Towards a new housing strategy

17 October 2017

Opening address to the ACT Housing and Homelessness Summit

The response to this summit and to the big consultation process we have run in the lead up has been really great.

And I’m grateful today that we have so many of Canberra’s leaders, all together, working on the goal of getting everyone access to a steady home and to the life chances it brings – good health, safety, friends, education, work, happiness.

Many of you have been on this journey for months if not years.

I want to acknowledge the advocacy and community service of so many people here.

I also want to acknowledge the great contribution of the government’s affordable housing advisory group who were brought together to inform this summit and the path towards a new housing strategy:

  • Christine Shaw
  • Chris Redmond
  • Travis Gilbert
  • Neil Skipper
  • Adina Cirson
  • Meredith Edwards
  • John Jacobs
  • Peta Dawson
  • Alan Morschel

This group has overseen an amazing conversation with the Canberra community (as the video has shown), based around the discussion paper we released a few months ago.

I thank them all this morning.

The advisory group has been key not only to the shaping of this summit but also to giving the expertise and perspectives of the housing sector around some early initiatives the government will take, and which I will get to in a moment.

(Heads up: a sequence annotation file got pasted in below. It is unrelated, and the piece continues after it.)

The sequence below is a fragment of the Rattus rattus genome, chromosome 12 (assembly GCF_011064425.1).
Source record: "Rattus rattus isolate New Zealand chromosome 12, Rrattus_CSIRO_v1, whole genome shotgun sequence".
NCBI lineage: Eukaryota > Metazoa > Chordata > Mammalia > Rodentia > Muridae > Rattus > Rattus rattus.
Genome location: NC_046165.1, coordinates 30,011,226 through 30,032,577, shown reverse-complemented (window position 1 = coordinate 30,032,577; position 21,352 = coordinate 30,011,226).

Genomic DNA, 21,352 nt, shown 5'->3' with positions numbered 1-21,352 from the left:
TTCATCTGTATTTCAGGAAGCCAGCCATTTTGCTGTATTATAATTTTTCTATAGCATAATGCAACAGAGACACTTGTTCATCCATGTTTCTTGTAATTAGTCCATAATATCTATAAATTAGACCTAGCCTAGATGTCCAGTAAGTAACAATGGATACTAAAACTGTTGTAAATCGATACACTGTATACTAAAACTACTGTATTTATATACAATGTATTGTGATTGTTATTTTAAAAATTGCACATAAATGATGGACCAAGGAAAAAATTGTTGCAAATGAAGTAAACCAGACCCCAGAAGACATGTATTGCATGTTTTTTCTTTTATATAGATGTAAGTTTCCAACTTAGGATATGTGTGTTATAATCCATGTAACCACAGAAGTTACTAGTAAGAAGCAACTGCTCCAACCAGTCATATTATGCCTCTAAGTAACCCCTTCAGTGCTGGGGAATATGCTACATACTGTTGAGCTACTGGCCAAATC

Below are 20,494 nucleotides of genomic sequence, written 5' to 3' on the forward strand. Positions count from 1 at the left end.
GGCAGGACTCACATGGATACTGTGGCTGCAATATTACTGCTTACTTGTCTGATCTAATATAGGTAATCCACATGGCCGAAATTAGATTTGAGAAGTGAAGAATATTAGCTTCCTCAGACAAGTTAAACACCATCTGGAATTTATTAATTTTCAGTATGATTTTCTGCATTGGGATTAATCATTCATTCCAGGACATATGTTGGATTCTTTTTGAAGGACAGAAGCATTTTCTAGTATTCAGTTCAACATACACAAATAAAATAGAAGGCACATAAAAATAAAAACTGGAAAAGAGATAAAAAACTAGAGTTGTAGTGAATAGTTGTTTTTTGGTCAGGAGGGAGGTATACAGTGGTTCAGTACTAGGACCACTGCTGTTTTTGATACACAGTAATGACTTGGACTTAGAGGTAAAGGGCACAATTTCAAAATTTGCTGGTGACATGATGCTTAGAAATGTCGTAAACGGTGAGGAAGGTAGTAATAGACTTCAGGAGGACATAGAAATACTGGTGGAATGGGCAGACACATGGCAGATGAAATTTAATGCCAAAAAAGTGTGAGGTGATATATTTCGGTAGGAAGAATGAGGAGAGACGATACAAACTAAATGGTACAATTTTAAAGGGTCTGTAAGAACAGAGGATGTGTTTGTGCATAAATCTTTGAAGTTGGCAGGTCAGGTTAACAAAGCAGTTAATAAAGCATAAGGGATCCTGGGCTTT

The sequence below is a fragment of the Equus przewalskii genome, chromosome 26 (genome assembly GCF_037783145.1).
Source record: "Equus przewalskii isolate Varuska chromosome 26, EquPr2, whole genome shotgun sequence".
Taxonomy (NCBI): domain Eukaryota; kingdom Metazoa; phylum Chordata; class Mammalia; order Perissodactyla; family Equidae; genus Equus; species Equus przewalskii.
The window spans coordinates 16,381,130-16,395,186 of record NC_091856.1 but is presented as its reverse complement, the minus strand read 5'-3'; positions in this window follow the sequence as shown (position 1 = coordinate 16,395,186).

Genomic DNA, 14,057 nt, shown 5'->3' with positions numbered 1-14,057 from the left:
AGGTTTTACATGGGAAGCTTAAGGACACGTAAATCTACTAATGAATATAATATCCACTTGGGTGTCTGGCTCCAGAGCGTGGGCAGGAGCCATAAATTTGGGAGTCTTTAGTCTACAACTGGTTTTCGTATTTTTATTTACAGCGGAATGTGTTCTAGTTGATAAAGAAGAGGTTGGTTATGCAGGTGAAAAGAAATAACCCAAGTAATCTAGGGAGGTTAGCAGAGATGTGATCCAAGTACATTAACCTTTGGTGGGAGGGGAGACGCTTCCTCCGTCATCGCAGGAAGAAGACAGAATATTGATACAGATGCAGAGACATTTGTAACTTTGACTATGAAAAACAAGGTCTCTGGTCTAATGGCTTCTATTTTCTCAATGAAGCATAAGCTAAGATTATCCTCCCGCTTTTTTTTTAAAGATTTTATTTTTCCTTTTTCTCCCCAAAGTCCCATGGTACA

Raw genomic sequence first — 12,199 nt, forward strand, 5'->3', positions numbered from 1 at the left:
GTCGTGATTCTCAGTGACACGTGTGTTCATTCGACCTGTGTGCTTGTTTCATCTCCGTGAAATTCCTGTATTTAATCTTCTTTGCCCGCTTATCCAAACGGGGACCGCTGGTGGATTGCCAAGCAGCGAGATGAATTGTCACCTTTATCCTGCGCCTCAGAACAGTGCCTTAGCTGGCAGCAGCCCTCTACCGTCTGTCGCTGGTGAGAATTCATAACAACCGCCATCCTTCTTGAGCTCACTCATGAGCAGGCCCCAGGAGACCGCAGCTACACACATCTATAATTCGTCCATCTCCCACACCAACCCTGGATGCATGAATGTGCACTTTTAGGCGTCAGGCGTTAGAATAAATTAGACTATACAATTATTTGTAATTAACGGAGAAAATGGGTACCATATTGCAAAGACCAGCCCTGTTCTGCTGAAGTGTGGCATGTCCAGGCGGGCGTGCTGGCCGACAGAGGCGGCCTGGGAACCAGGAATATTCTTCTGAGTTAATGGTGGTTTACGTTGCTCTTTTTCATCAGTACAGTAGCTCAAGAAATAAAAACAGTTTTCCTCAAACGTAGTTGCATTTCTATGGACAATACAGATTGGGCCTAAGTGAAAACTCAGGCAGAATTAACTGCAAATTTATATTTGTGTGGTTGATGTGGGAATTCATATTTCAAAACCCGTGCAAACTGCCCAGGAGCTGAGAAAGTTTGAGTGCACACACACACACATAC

Strong starting place

Before that, I do want to emphasise the point that we, as a group, have achieved some great things in recent years.
We come to this summit and to a new strategy from a strong place.

If you look at the cost of housing against key market indicators like income, Canberra remains the most affordable place in Australia.

This is important.

We could have a Sydney scenario here but we don’t, in large part because the ACT Government has pulled the biggest tax levers we have to make a more progressive tax system and reduce the appeal of housing for speculative investment.

It’s estimated that the difference to house prices made by the first three years of ACT tax reform was about $37,000 – as home loans around Australia grew by 19 per cent, in Canberra they grew by 9.

Further to the tax reform program, the government announced in this year’s budget that land tax would be applied to vacant investment properties to get more affordable rentals onto the market.

We continue to have to fight for these changes.

They’re not easy and they’re often not popular.

What Australia desperately needs now is for the federal government to step up and do the same – to reform negative gearing and capital gains tax concessions so that housing moves back away from Australia’s big investment scheme to being a foundation of a fair society.


Social housing

In social housing, the ACT also finds itself in a position that others in Australia would want to be in – made possible by the amazing services provided by many of the people in this room.